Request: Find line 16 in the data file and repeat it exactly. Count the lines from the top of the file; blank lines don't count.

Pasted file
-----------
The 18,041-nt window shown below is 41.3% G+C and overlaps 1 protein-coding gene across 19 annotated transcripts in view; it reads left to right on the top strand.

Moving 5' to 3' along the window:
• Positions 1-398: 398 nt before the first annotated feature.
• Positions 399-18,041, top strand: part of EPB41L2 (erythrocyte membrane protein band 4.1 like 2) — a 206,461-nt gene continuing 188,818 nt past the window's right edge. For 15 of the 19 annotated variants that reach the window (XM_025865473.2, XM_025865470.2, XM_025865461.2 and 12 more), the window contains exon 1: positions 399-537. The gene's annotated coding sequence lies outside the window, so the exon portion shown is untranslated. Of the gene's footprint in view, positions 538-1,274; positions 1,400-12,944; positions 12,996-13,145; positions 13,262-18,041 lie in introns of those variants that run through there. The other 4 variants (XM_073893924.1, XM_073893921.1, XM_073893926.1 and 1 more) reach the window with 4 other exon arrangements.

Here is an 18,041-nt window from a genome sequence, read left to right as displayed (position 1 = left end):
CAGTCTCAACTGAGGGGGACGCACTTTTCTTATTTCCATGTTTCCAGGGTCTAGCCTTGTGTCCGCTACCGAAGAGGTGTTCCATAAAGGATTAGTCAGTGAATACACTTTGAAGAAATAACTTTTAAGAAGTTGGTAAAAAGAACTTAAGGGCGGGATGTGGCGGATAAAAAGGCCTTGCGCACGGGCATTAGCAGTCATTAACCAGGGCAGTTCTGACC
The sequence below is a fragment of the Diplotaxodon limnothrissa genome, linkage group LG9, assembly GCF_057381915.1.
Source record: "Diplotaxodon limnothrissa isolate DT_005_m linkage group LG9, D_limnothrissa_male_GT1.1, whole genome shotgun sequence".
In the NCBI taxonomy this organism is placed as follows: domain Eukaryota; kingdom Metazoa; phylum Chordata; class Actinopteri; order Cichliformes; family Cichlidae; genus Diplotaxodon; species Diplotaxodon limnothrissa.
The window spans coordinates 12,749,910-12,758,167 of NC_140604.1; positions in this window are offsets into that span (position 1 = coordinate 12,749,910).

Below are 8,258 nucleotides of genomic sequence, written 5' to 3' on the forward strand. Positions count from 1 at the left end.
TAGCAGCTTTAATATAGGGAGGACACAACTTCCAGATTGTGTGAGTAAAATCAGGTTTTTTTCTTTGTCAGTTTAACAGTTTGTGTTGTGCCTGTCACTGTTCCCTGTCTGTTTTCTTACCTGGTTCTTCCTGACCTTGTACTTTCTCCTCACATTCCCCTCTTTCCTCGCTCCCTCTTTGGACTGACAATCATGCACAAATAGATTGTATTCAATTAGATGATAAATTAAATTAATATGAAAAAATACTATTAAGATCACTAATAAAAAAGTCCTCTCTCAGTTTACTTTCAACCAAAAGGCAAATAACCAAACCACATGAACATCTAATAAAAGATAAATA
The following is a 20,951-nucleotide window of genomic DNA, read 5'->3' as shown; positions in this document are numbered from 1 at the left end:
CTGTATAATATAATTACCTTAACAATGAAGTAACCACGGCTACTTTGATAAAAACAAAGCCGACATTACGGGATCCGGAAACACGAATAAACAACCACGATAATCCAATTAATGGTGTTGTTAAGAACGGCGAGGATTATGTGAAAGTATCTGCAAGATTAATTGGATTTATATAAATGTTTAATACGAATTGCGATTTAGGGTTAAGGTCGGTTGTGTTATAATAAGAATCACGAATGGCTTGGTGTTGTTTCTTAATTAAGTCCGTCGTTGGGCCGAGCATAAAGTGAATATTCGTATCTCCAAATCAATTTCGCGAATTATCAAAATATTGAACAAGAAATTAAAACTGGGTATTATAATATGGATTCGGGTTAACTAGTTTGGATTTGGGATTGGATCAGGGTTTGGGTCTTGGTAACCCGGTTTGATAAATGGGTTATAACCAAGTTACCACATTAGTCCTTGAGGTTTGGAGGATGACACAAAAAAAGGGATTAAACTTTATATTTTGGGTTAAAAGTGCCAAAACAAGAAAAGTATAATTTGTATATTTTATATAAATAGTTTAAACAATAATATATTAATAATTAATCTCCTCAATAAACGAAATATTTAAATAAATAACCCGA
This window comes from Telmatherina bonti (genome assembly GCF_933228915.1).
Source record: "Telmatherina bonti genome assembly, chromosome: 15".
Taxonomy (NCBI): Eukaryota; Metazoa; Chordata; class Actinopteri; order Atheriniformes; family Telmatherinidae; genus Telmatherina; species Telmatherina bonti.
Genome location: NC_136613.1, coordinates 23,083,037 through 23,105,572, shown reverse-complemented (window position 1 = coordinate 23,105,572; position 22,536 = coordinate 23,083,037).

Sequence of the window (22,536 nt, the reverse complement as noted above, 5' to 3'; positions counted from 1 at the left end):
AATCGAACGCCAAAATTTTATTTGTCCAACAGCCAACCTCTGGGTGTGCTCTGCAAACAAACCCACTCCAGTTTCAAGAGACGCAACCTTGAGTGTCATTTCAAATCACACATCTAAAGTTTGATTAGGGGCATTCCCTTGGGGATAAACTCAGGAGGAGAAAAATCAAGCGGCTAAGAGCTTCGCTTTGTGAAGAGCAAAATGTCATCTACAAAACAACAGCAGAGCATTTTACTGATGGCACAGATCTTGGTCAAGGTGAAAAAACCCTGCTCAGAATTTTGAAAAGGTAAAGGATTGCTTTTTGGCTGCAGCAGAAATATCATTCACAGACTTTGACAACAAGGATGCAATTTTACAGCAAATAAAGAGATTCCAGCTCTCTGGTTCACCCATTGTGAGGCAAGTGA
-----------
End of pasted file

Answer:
Source record: "Telmatherina bonti genome assembly, chromosome: 15".